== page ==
That might explain why the inconsolable couple has decided to share their humble abode with a half-dozen orphans. The homeless girls are being chaperoned by Sister Charlotte  (Stephanie Sigman), a God-fearing guardian grateful to get a roof over their heads.

  The waifs are pretty much given free rein of the place, except for a direct order from Mr. Mullins to steer clear of Bee’s bedroom. But that injunction proves too tempting for Janice (Talitha Bateman), a curious kid suffering from polio.

Of course, she ventures inside and unwittingly unleashes a host of demonic forces doing the bidding of Annabelle, a doll Samuel had originally made for his dearly-departed daughter. It isn’t long thereafter that all hell begins to breaks loose.

Annabelle: Creation,  Film Review,  David F. Sandberg, Anthony LaPaglia, Miranda Otto, Samara Lee, spine-tingling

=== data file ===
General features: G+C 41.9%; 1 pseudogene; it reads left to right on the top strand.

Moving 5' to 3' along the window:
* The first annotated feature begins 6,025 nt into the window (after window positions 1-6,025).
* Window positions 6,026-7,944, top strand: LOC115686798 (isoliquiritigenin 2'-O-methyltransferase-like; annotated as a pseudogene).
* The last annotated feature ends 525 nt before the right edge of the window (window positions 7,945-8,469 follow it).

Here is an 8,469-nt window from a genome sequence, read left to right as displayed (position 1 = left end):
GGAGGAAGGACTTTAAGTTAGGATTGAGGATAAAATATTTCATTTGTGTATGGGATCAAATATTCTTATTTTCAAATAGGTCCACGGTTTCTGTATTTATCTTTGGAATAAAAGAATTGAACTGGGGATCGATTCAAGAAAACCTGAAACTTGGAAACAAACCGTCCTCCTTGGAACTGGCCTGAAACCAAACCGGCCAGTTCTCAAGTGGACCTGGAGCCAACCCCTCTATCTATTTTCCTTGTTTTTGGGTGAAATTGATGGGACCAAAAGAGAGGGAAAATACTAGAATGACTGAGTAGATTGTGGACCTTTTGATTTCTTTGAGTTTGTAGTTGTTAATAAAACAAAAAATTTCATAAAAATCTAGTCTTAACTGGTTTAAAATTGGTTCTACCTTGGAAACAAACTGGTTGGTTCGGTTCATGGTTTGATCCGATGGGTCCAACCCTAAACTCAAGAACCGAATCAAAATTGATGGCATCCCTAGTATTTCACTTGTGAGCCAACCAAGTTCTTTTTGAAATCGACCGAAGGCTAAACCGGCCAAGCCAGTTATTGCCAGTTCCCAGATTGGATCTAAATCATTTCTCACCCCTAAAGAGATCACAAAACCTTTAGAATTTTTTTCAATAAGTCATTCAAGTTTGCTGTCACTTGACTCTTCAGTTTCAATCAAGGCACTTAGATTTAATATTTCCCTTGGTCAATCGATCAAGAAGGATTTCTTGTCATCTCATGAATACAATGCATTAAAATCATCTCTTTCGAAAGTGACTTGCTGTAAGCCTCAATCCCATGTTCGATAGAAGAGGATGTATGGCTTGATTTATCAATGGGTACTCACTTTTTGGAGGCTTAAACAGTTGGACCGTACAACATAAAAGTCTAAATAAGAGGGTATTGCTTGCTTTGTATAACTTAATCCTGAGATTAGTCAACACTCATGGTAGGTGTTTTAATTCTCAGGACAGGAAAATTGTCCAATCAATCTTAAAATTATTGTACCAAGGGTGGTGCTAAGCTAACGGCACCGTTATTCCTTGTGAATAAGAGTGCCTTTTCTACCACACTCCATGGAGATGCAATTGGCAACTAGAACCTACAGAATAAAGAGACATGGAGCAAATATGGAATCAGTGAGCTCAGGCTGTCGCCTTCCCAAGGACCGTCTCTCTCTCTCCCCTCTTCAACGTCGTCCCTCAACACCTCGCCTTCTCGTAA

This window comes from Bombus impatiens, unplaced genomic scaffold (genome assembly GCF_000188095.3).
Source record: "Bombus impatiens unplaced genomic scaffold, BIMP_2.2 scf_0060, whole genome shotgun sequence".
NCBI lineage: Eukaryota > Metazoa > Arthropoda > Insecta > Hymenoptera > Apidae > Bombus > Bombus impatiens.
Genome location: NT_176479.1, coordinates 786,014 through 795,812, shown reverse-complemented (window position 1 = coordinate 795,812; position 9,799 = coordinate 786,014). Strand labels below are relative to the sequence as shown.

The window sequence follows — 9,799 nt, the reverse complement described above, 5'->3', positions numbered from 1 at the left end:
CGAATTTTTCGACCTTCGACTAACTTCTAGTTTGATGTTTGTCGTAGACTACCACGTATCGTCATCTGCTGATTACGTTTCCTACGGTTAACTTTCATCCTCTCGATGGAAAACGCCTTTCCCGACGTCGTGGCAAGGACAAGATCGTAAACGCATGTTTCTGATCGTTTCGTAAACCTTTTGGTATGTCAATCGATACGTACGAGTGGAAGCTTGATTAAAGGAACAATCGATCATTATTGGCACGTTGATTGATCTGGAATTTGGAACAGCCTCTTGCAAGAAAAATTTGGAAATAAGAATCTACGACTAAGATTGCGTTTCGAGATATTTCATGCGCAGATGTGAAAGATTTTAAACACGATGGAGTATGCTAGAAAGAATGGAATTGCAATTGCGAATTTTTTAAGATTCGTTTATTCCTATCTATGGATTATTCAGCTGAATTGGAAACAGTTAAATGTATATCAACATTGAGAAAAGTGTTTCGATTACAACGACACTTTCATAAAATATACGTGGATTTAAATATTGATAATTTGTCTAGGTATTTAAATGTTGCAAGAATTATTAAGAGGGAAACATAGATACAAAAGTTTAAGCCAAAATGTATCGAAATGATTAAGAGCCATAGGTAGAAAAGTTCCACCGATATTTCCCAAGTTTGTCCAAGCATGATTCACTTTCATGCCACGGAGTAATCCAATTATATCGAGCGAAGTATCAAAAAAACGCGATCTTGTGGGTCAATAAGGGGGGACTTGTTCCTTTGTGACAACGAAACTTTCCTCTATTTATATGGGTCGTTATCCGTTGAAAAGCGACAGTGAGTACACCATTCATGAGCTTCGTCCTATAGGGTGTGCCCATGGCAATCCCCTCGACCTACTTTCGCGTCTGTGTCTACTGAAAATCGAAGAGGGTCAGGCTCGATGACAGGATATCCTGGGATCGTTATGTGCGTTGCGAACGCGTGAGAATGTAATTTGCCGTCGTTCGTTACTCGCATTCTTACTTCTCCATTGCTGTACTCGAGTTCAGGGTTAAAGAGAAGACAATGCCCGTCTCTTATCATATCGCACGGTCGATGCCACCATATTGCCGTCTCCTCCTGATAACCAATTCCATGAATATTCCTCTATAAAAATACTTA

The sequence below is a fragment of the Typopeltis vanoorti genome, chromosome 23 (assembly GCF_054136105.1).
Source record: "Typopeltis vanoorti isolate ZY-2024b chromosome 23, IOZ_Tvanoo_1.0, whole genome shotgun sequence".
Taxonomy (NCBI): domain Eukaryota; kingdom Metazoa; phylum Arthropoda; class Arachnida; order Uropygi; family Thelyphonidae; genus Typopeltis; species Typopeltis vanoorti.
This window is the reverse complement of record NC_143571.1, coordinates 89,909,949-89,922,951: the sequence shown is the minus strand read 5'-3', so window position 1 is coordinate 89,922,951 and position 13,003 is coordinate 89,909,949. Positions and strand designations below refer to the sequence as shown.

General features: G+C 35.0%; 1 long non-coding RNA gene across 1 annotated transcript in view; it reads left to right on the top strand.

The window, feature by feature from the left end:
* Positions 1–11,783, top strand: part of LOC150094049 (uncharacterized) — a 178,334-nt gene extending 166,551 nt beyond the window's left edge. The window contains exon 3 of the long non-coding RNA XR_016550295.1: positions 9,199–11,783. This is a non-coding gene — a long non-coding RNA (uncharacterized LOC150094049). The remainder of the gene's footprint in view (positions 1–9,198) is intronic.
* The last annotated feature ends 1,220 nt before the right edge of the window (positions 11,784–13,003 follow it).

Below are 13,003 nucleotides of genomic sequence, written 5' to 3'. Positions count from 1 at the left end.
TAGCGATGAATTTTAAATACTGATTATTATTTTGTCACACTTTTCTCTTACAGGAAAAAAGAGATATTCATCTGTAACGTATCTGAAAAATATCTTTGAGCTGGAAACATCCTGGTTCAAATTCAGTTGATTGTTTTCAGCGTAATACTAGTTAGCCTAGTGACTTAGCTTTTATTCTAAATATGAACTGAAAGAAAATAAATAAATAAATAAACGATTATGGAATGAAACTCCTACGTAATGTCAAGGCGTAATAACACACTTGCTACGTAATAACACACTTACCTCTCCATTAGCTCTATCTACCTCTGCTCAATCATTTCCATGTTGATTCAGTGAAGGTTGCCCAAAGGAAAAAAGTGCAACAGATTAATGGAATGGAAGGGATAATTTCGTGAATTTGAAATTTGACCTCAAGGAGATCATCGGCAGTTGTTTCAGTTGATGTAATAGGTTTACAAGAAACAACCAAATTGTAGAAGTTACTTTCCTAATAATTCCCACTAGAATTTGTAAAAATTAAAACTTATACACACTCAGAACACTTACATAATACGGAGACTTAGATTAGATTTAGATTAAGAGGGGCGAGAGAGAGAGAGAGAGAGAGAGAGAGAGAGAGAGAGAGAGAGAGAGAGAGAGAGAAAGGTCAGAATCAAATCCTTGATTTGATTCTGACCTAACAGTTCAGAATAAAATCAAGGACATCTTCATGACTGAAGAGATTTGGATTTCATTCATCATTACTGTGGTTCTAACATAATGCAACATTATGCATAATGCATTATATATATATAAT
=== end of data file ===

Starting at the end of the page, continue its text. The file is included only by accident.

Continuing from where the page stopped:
Director Sandberg proves particularly adept at ratcheting up the tension. In fact, the spine-tingling flick delivers innumerable heart-stopping moments along the way, though they come more from jolting sounds and abrupt edits than from investment in the simplistically-drawn characters.

Ask if they’ll sell you a ticket for half a seat, since you’ll never bother to sit back during this edge-of-your-seat thriller.”

Very Good (3 stars)

Rated R for horror violence and terror

Running time: 109 minutes

Production Company: New Line Cinema / Atomic Monster

Distributor: Warner Brothers Pictures

 

Source:  Baret News

 

 

Holocaust Drama Recounts Daring Exploits of Heroine Who Save Hundreds of Jews